When my mother died, I inherited her pictures and other treasures. Yesterday as I was reorganizing some of her things, I took a closer look at the pamphlet The Battle of Britain. Its subtitle is An Air Ministry Account of the Great Days from 8th August -31st October 1940. Inside the front page is a quote from Prime Minister Winston Churchill which includes the famous line, “Never in the field of human conflict was so much owed by so many to so few.”
The Battle of Britain included four phases, The Beginning, Attack on Inland Aerodromes, London vs. Goring, and finally Luftwaffe in Retreat. My mother’s experience was in the third stage. By this time, she had moved to live with her sister in the greater London area. They didn’t move into shelters during raids, but had been provided with a table-like bit of ‘furniture’ that could be unfolded to hide under. I very much doubt there was much protection.
Overhead, sometimes more than six miles up, the battle raged. It was so far up that ‘only a pattern of white vapour trails leisurely changing form and shape, traced by a number of tiny specks scintillating like diamonds in the splendid sunlight. From very far away there broke out from time to time a chatter against the duller sound of engines. Yet had not that chatter broken out, that remote sound would have changed first to a roar and then a fierce shriek, punctuated by the crash of heavy bombs, as bomber after bomber unloaded its cargo.”
The Battle of Britain was fought in the daytime skies, not by night. Escorted by Messerschmitt fighters, bombers by the hundred approached the English coastline. Defense depended on coastal watchers spotting the high flying groups of attackers. Once seen, squadrons of Spitfires scrambled to meet the hundreds of incoming bombers. Pilots were young and acted without fear. A single British pilot coming upon a German squadron would challenge and attack , no matter how outnumbered.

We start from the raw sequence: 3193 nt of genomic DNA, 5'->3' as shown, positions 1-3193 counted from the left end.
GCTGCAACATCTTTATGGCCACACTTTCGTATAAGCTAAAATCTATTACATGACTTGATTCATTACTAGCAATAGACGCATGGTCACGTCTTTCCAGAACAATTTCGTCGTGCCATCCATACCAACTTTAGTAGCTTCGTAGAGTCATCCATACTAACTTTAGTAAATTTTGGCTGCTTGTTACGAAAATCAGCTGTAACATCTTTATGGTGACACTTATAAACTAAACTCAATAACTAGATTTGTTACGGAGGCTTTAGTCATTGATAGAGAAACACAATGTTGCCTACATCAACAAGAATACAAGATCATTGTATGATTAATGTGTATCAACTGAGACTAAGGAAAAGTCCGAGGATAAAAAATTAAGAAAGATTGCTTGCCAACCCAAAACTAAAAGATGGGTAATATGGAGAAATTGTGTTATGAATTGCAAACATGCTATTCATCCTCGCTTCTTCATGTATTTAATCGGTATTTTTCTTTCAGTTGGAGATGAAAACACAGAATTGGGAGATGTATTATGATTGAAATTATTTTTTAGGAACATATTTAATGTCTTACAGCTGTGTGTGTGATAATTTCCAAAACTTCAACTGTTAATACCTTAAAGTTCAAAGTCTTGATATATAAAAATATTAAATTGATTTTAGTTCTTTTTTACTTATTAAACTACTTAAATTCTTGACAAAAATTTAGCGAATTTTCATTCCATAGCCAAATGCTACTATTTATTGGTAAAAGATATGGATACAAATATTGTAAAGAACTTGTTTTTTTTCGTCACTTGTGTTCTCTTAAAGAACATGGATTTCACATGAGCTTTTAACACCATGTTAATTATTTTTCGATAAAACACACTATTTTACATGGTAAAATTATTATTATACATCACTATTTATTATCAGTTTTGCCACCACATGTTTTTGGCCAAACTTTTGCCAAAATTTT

It was Hitler’s chance to win the war. Only Britain stood to stop the German war machine which had already overrun Poland, France, and countries in between. Goring could taste victory.
Yet, October 31st, the daytime bombing runs were abandoned. 2,375 German aircraft were known to have been destroyed in daylight. The Royal Air Force had prevailed against superior numbers and many attacks. The bombing continued but by night only.
I think the night raids were more frightening for Mum. They did hear the shrieks and the crash of bombs. At night there was no way for the feisty Spitfire squadrons to intercept the bombers.
Dad enlisted in the Army the 15th of September, 1939. He served in North Africa and I believe that’s where he was during the Battle of Britain. Later he fought through Italy France and Belgium. I am not sure of the details or even broad outlines of his service. He didn’t talk about his war years although they had a profound influence on his life. I can’t help but remember how he sent a telegram to Prime Minister Pierre Eliot Trudeau during the FLQ crisis. Part of it, as I recall, was a offer to come and fight if necessary. “There are still some of us WW11 veterans around.”
Dad was discharged from the Army on the 14th of September, 1945 in Calgary.
Mum and Dad were married July 11, 1945 and she became one of the estimated 48,000 Canadian war brides. They settled to farm back in Hope Valley, Alberta where Dad was from. I was born April 8, 1947.